In the 16th century, Ignatius Loyola practiced reading the Bible by putting himself into the stories totally. I put myself into the Exodus story, into the wilderness with my family after our life has been overturned by Moses. Where the hell is this new land anyway? What will it look like? What will people be like? How will we live? Thank you for the manna, Moses, but one unemployment check just won’t do it. I am old, and some want to leave me behind so the others can walk faster toward prosperity. When we arrive, will we all arrive together? Who will be missing? Who am I now? No longer Egyptian, or middle class, I am now with people whose new home will be unfamiliar. What will become of us?

    Rather than answers, or words of wisdom, I’m getting something more. The Exodus story is part of the life of Jews in diaspora, of African-Americans in slavery, of Central Americans seeking a new home. Now, in a very small way, I can enter the story. To put a Buddhist spin on it: I can sit and breathe with the other. What a gift this is.

    In The Peacock’s Tail Feathers McIntosh says, “the Celts did not ponder the Bible as isolated individuals (the rare exceptions being occasional hermits) but in community.” Soon, very soon, we will come together to continue the good work, and accompany each other in exodus. 

Post-Christmas: A Season for Parents

Advent and Christmas: we’ve celebrated Mary’s demand for a just world, Joseph’s support for the pregnant woman he’s not married to, their escape from oppression, the refusal of sanctuary, the birth of Jesus.

Now Jesus is born and living in obscurity with his family. It will be 30 years of his doing we know not what. As the average life-expectancy was 35-45 years, he spent most of his life doing “we-know-not-what.” 

In the “Infancy Gospel of Thomas” (as opposed to “The Gospel of Thomas,” different guy), Jesus on occasion killed children who made him angry, just by commanding it. When the bereaved parents complained to Joseph, Jesus struck them blind. Uber-bullying.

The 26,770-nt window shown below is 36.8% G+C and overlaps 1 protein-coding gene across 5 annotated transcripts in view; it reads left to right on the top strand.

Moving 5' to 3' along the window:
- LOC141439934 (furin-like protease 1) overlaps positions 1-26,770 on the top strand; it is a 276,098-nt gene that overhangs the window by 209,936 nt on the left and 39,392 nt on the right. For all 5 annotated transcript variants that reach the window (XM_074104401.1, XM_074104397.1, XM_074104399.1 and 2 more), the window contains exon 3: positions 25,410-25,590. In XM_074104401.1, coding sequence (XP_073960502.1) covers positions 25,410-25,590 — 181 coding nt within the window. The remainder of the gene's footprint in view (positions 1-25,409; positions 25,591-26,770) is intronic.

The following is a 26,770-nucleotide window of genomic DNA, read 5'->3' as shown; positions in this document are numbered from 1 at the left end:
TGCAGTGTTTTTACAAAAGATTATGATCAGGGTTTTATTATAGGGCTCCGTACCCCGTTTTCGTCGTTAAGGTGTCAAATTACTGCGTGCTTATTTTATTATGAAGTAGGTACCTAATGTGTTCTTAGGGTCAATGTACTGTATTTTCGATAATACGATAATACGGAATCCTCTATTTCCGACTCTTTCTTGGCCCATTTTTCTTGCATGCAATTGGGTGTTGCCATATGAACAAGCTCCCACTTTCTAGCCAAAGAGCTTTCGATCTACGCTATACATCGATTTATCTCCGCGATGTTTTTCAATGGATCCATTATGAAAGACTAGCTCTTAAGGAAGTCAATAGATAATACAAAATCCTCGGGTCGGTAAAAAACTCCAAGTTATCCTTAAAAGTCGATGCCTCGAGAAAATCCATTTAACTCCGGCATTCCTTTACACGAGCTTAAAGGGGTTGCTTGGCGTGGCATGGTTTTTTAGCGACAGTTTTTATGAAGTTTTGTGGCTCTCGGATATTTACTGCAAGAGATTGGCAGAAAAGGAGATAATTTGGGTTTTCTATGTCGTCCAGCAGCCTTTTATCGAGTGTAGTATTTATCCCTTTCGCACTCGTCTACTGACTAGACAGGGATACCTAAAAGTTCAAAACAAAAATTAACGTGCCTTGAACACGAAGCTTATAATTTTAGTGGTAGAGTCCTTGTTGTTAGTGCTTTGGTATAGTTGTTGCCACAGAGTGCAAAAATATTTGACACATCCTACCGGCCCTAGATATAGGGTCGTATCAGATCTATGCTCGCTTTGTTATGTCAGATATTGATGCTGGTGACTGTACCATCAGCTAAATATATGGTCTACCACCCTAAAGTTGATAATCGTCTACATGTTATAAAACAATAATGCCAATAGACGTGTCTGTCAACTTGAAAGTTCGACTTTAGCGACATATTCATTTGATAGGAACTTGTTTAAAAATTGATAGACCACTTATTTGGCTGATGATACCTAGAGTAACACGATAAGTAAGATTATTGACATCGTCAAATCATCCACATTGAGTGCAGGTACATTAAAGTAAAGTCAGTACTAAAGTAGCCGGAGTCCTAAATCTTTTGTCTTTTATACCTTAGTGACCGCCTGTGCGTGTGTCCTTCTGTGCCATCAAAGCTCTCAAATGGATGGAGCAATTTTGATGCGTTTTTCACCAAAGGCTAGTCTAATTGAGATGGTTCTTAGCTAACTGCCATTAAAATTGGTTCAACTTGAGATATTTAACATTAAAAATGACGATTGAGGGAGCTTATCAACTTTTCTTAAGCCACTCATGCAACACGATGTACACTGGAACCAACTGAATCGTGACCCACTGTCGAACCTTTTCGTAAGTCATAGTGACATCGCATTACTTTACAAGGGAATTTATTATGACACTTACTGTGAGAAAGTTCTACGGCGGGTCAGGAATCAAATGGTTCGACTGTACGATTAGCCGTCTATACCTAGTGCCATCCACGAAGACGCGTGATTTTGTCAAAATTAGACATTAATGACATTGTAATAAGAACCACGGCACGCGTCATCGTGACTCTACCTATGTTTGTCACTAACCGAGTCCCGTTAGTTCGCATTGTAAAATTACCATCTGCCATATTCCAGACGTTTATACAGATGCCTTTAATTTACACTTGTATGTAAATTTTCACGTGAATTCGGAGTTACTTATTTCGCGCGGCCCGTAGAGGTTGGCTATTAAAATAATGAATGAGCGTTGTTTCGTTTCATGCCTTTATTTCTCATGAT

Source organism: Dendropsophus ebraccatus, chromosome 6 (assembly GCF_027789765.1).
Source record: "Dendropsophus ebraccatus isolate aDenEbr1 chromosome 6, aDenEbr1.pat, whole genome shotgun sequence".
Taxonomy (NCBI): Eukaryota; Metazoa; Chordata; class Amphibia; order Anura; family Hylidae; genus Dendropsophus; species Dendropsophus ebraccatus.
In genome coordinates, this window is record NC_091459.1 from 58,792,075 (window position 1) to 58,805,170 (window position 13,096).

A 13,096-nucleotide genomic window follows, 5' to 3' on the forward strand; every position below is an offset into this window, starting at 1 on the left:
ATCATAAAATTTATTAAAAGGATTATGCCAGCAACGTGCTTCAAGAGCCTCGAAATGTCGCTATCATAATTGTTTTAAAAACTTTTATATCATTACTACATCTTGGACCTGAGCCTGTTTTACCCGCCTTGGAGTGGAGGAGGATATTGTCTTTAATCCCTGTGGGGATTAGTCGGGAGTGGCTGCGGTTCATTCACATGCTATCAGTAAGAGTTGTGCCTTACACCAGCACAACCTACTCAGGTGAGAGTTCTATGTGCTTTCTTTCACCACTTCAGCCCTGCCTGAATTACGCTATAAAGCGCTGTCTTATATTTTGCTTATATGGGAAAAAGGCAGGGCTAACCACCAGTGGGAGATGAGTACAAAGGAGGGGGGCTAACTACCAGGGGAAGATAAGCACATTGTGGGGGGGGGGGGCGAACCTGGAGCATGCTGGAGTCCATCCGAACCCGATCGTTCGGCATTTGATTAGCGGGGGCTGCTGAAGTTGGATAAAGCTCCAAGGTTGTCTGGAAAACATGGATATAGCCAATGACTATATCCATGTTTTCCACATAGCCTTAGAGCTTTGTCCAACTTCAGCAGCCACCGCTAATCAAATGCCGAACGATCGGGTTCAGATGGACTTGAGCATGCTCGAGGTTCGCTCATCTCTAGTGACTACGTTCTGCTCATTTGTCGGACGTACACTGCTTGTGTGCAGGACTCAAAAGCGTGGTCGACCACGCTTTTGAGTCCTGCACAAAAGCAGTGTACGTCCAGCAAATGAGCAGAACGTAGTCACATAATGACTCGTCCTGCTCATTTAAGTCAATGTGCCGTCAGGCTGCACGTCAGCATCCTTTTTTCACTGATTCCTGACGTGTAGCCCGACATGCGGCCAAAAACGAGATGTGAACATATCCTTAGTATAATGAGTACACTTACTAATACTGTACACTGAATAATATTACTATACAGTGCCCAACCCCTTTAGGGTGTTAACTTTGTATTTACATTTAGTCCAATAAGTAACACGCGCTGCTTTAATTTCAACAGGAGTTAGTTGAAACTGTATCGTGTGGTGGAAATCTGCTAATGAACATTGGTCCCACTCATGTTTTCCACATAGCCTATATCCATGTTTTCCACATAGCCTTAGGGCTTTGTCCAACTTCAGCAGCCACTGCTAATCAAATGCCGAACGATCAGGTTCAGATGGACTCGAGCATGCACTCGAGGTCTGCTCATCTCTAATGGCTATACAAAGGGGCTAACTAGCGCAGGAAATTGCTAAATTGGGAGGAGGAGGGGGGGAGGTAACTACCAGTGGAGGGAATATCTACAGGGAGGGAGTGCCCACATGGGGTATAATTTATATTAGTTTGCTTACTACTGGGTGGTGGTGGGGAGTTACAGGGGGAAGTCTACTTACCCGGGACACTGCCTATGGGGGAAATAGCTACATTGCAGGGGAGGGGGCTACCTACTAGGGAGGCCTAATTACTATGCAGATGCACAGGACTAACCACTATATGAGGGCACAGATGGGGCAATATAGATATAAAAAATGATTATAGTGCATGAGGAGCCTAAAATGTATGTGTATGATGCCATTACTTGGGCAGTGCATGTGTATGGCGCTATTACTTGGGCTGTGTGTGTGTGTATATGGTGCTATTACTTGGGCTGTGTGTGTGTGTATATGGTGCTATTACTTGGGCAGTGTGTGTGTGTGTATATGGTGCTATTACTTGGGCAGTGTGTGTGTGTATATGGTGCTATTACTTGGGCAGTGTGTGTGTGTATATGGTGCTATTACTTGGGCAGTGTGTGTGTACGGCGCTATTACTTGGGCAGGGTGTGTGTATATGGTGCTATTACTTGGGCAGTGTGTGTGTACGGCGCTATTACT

“And, seeing what Jesus did, Joseph rose and took hold of his ear and pulled it hard.” (Th 2:5) 

From this account we may be sure that Joseph and Mary worked long and hard to produce the adult who proclaimed the Sermon on the Mount.  Perhaps we can celebrate this post-Christmas season as “The Season of Parenting.” No doubt the influence of his parents influenced his teachings. Were his parents the ones who took the vengefulness part of God and transform it in the open heart of their child? Unlike God God, Jesus had a mother; was that the secret? How did parents who went through all they went through, deal with a child who acts out? Never mind a supernatural, death wielding one? One thing is for sure: they were two tough, loving, patient, people.

“The Infancy Gospel of Thomas” was not included in the canon, and was decried as heresy. If we want to remember the true humanity of our fore-bearers, I think it is worthy of any parent’s canon. To give them hope, and to encourage them; for some to know that they are not alone in the brattiness of their offspring. The parents of children who are bullied can know that Joseph hears their pain.  

21st century American parenting would look terribly strange to Joseph and Mary, but one truth remains: nurturing a child ain’t easy. Happy Parenting Season!



What Ever Happened to Hell?

A number of books have been written this century by people who have gone to heaven and returned: Proof of Heaven: A Neurosurgeon’s Journey into the Afterlife, My Journey to Heaven: What I Saw and How It Changed My Life, Heaven Is for Real: A Little Boy’s Astounding Story of His Trip to Heaven and Back ( The little boy later said he made the whole thing up. Sounds like he has a lot of repenting to do), Heaven Looks a Lot Like the Mall (This title tempted me, but turns out that, unlike the others in this genre, it’s fiction.)

For some reason books such as: Near Death Experiences in Hell: The True Stories of 10 People Who Went to Hell During their NDE, have not made it to the best seller lists. Hell is no longer as popular as Heaven. Not even in churches anymore, though Hell had been a mainstay for Christian churches for centuries.

I blame this shift in popularity on the lack of education in the humanities. Dante’s Inferno would keep anyone on the straight and narrow (literally). That being true, it is also true that Dante critics agree the images of the Inferno are far more engaging than the images of Paradiso. Likewise, Milton’s Paradise Lost stars an engaging Lucifer, the ultimate bad-boy hero.  Perhaps Robert De Nero or Jack Nickolson or, new-comer to the genre, Kevin Spacey could take a crack at Milton’s Satan. Heaven may be a nice place, but hell is riveting. Hell is a real guy thing; heaven is way too girly, like chic lit.

Read our Jonathan Edwards if you must: “…without a doubt the torments of hell are inconceivably great…” He goes on to praise God for hell because watching the torments of their fellows makes their own joy greater. What is more Christian than that?